Small House of Everything

Small House of Everything

Friday, July 12, 2013


Let's Talk by Evan Hunter, a.k.a. Ed McBain (2005)

For this week's Forgotten Book I have chosen one that is more in the "little known" than in the "forgotten" territory.  Let's Talk was one of Evan Hunter's last books, published in 2005, the year of his death, in Great Britain only, and was only one of two non-fiction books Hunter ever published.  (The other was Me and Hitch, a brief 1997 memoir on working with Alfred Hitchcock on the movies The Birds and Marnie.)

As the cover of Let's Talk explains, the book is a "Story of Cancer and Love."  In October of 1992, Hunter visited an ENT specialist about a case of swimmer's ear that had been bothering him.  After examining him, the doctor asked how long Hunter had had the sore throat.  He hadn't realized had had a sore throat until the doctor posed the question.  Thinking back, Hunter said a couple of months.  The doctor had noticed a suspicious area on his vocal cords, eventually sending Hunter for a biopsy.

The biopsy came back showing no evidence of cancer, but did show a "moderate squamous dysplasia" -- pre-cancerous cells -- which was completely excised.  Three months later, Hunter's voice changed.  Then followed a series of examinations and treatments over the next few years and, although Hunter's vocal condition continued to worsen, each time showed no cancer.

At the same time, Hunter's twenty-two year marriage (his second) was falling apart.  (The author dodges the reasons for this, but he hints in one sentence that his extra-marital affairs were one of the main reasons.)  In 1995, at a book store signing, he met Dragica (Dina) Dimitrijevic, a Serbian acting coach who was more than two decades his junior.  Hunter fell in love.  Six months later,  he separated from his wife.  Two days earlier he had agreed to  have radiation treatments on his (still non-cancerous) vocal cords in order to improve his voice.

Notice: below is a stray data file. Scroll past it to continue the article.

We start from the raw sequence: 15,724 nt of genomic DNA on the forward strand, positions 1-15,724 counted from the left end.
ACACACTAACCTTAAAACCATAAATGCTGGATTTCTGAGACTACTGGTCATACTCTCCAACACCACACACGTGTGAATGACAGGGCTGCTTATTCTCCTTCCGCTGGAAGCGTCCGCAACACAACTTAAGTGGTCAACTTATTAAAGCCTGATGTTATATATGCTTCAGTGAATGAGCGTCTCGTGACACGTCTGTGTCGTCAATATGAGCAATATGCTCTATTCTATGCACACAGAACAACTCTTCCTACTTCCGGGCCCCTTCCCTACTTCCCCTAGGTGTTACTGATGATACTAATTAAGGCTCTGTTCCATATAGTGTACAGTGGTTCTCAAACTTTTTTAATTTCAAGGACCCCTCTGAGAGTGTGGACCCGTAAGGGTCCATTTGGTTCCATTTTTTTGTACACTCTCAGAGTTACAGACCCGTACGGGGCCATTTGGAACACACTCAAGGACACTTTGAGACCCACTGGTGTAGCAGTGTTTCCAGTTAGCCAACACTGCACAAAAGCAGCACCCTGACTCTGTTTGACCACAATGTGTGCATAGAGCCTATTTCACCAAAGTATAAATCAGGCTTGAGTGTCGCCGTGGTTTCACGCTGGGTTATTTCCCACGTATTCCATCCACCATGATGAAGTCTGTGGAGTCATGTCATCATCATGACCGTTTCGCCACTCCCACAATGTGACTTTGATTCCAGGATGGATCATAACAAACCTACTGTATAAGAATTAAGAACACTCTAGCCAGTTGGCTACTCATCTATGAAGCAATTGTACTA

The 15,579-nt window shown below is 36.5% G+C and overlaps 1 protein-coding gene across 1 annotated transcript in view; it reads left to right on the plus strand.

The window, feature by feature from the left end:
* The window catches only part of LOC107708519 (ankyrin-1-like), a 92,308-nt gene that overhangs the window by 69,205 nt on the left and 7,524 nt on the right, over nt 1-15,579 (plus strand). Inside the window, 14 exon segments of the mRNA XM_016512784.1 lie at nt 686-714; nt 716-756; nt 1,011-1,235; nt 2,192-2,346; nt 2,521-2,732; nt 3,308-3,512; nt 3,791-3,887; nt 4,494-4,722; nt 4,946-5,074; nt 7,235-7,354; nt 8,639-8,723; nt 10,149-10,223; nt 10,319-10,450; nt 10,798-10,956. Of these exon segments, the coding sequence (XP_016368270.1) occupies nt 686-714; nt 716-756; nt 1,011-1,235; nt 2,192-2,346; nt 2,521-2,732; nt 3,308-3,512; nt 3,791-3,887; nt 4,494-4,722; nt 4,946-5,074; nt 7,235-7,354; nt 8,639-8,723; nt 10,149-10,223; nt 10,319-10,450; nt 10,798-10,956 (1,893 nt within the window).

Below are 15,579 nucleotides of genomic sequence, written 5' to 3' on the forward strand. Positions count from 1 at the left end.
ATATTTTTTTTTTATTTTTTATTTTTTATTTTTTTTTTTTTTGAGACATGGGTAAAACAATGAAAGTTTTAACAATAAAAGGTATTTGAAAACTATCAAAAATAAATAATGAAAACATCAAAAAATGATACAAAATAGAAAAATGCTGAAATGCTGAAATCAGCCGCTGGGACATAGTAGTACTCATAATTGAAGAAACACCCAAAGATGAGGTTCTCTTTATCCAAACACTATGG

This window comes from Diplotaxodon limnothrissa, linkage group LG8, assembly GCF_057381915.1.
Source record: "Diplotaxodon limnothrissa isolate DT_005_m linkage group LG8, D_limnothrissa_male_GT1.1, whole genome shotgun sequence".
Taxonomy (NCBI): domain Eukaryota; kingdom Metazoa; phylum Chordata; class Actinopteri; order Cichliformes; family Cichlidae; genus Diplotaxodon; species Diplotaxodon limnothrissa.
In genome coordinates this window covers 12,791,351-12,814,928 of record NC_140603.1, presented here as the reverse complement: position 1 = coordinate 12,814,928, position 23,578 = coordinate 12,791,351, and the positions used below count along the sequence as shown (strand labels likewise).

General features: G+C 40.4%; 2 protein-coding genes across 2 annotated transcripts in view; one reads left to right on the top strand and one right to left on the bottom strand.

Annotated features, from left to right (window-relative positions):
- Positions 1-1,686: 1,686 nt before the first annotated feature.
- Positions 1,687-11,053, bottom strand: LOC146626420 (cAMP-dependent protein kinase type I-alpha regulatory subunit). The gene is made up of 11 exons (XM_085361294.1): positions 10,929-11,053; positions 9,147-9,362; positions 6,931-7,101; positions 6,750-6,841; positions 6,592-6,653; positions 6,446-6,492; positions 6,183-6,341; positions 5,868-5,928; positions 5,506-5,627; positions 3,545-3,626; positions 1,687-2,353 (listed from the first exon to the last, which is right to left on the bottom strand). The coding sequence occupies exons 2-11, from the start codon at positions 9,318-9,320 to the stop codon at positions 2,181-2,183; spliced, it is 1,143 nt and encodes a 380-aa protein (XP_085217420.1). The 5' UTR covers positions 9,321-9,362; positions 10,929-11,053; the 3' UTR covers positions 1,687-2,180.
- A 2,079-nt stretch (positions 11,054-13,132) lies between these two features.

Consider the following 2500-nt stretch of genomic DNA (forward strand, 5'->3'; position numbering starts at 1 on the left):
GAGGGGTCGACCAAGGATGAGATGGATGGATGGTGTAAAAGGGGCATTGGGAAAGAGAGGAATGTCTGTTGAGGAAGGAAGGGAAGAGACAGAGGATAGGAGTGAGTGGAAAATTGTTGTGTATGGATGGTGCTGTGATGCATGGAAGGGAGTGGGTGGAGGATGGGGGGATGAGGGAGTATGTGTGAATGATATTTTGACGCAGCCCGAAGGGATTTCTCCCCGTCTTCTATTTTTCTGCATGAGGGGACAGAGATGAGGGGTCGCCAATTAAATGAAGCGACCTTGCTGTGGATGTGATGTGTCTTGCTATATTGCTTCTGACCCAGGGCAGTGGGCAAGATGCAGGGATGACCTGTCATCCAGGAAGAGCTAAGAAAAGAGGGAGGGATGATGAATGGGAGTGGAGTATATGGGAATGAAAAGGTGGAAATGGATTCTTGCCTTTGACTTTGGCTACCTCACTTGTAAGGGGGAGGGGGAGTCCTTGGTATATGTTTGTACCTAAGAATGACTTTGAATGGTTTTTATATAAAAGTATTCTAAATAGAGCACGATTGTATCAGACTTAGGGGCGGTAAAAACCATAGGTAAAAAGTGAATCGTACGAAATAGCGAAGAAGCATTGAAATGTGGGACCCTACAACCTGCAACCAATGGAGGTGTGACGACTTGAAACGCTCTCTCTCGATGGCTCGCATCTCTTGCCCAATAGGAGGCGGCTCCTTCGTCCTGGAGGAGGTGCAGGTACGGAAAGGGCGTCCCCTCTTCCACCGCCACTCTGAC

You have to understand the importance Evan Hunter placed on his voice.  As a prolific and popular author, his book sales depended a great deal on his publicity tours -- interviews, public readings, and television and radio appearances -- all of which would be greatly curtailed if his voice condition worsened.

The book follows two threads:  first, Hunter's eventual cancer diagnosis, removal of his larynx, and the consequences of that act; second, Hunter's relationship, eventual marriage to, and life with Dina.  Tying both threads together is the turbulence involved with both.  At times humorous, and at times self-pitying, Let's Talk is an honest look at the simultaneous forces of illness and love -- least as honest a look as Hunter is willing to tell us.  A fast and interesting read, especially for those who have enjoyed either Hunter, McBain, or both.

It should be noted that Hunter's wife wrote about half the book, detailing the time from her point of view.  She refused to have her name on the cover and title page, as Hunter explained in his dedication.  Orion, the book's publisher, credited the book to "Evan Hunter, a.k.a. Ed McBain," presumably because the two names are not generally known to many readers.  (I don't know how true this is, especially in Great Britain, but I do know that McBain is much known than Hunter -- something Hunter mentions several times in the book.)  

Why this book was not published in the US remains a mystery to me.


  1. I hadn't heard about LET'S TALK. Now I want to read it! I'm a huge fan of Evan Hunter/Ed McBain. I'll be looking for this book. Thanks for bringing it to our attention!